OPM says fewer cyber breach victims need to re-enroll in credit monitoring services

Editor’s note: OPM told Federal News Radio Nov. 4 that it received new information about the number of cyber breach victims who will need re-enroll in credit monitoring services. The story now reflects that new information. 

Victims of the Office of Personnel Management’s cyber breach who enrolled in credit monitoring services with Winvale/CSID about 18 months ago will soon have to re-enroll for the same services with a new vendor.

About 100,000 to 150,000 people will need to take some kind of action and will receive mail notification letters from OPM soon, as their coverage under Winvale expires Dec. 1. OPM will notify all 600,000 people who were only impacted by the first of the agency’s cyber breaches that they can sign up for services.

OPM had originally said that 600,000 people will need to re-enroll, but Winvale lowered its estimate to account for 100,000 to 150,000 victims who actually signed up for credit monitoring services, an OPM spokesperson said Nov. 4.

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Letters will include directions for enrolling in credit monitoring services with ID Experts, the same vendor that scored OPM’s second contract for credit monitoring and identity protection services for victims of the background investigation records breach.

“We are providing the same type of coverage, but it will be available with a different vendor,” a senior OPM official told reporters during an Oct. 31 press call.

The change affects a small subset of OPM cyber breach victims — specifically the 100,000 to 150,000 victims who were only impacted by the first breach of personnel records and only signed up for coverage with Winvale.

Roughly 1.1 million people in total have signed up with Winvale/CSID credit monitoring services, OPM said. Most victims impacted by both cyber breaches have already had the opportunity to sign up for coverage under ID Experts when OPM sent out notification letters to victims of the second breach last fall.

“The folks who were eligible to receive services under both vendors have always been eligible to get their credit monitoring and identity protection services through ID Experts,” the senior OPM official said.

Coverage for new enrollees to ID Experts’ services will begin Dec. 2, 2016 and end Dec. 31, 2018.

“We did the timing such that it would match the end date for the ID Experts contract, therefore both contracts will be set to end on Dec. 31, 2018,” the OPM official said. “This will be the first step in OPM’s efforts to extend coverage to all impacted individuals for 10 years, and being able to have those contracts end at the same time will allow us to pursue a better procurement strategy that will allow us to get these services beyond Dec. 31, 2018.”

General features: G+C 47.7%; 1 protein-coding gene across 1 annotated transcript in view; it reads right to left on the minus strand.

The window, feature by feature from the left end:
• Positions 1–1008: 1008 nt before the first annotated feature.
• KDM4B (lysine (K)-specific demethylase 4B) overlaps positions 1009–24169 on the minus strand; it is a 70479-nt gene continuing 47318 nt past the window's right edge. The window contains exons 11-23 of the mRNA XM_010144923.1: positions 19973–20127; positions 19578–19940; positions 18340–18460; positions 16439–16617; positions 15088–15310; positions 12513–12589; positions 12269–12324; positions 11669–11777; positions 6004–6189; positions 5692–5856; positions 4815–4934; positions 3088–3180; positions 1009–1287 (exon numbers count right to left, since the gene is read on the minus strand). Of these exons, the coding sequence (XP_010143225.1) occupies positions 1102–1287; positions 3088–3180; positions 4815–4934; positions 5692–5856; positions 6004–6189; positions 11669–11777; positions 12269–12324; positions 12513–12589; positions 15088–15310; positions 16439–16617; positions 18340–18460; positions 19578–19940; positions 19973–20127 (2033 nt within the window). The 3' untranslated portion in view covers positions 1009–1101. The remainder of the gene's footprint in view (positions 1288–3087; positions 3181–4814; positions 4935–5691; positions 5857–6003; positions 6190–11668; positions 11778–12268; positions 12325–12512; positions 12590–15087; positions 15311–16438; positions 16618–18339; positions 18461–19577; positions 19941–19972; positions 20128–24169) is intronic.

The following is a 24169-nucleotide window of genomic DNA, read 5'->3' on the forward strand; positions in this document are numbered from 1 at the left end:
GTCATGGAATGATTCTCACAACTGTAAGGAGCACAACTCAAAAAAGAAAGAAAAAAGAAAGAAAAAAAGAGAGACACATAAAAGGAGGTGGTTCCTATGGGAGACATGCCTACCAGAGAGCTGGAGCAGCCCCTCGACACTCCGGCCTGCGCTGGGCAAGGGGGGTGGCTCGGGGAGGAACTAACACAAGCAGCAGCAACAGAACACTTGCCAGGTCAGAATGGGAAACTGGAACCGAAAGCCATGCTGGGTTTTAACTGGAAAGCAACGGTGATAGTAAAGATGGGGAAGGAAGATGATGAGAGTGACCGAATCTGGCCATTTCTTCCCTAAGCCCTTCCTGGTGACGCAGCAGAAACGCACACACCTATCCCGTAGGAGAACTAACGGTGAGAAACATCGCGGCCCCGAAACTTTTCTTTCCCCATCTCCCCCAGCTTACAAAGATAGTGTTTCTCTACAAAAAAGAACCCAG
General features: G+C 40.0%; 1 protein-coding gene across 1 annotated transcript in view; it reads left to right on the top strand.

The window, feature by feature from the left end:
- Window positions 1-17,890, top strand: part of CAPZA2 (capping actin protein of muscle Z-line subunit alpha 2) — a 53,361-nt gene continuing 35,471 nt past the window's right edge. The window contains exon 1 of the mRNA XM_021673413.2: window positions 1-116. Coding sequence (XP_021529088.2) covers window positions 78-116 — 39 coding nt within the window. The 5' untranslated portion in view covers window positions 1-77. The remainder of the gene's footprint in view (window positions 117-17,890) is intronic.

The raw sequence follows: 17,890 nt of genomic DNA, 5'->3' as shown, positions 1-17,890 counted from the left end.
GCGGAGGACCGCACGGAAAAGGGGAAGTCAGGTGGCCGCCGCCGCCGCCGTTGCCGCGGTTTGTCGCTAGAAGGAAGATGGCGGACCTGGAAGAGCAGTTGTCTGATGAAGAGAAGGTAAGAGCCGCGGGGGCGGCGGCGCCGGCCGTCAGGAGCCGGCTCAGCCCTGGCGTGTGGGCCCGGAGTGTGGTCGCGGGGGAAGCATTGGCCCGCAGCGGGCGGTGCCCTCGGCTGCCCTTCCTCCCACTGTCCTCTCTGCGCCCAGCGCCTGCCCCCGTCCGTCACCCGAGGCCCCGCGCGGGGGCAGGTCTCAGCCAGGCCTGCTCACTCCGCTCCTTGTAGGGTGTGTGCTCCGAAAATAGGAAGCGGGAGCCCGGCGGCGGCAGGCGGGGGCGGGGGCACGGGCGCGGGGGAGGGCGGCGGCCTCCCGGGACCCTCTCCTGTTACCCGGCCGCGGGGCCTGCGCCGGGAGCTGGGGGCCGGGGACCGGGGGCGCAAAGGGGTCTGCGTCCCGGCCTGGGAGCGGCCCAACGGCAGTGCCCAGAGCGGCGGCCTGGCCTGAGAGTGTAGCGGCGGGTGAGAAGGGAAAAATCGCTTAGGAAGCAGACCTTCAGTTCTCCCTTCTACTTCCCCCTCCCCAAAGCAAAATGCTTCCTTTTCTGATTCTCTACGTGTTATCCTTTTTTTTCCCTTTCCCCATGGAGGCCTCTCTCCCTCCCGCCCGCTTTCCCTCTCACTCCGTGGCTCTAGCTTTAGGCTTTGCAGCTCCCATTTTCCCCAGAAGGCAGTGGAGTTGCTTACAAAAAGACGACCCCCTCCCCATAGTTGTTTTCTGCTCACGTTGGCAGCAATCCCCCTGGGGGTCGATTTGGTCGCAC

Victims can go to OPM’s cybersecurity resource center to re-enroll for the same credit monitoring services they had — but with a different provider. The agency’s notification letters will convey similar information and directions on how to enroll.

They should also receive a letter in the mail from Winvale, the OPM official said, which will also inform them that their coverage is expiring.

Breach victims who have credit monitoring services with ID Experts will see no changes in coverage and do not have to take any action.

OPM said it’s still encouraging breach victims who haven’t enrolled in identity protection services to sign up for coverage.

“Individuals, if they haven’t already enrolled, can use the notification letter that the government had mailed last fall to go ahead and sign up for those services with ID Experts,” the OPM official said.

Victims can also visit the OPM online cyber resources center to ask for another copy of their notification letter if they’ve lost the original.

It’s the first step in the process as OPM will eventually offer credit monitoring services to breach victims for 10 years, as now required by law.

OPM had contracts with two vendors for credit monitoring and identity protection services: ID Experts, which OPM offered to the victims of the second breach of background investigation information, and Winvale/CSID, which the agency hastily awarded after news of the first cyber breach of personnel records broke.

When OPM first awarded the contract with Winvale in June 2015, victims were originally offered 18 months of free credit monitoring and identity protection services. Now that coverage is about to end, OPM has chosen to move ahead with a different provider.

OPM picked ID Experts as its new vendor, in part because the company is a part of the General Services Administration’s blanket purchase agreement, the senior agency official said.

The new contract is worth about $9.1 million, an OPM spokesperson said.

Winvale is not on GSA’s BPA, a point that several lawmakers made when OPM first awarded the $20 million contract just 36 hours after the solicitation was made public.

The OPM official said the agency is working with GSA now to determine what the best procurement strategy for the next 10 years might be.

“We’re currently looking at using their [Special Item Number] as one way as being able to provide services for this longer period of time,” the official said.

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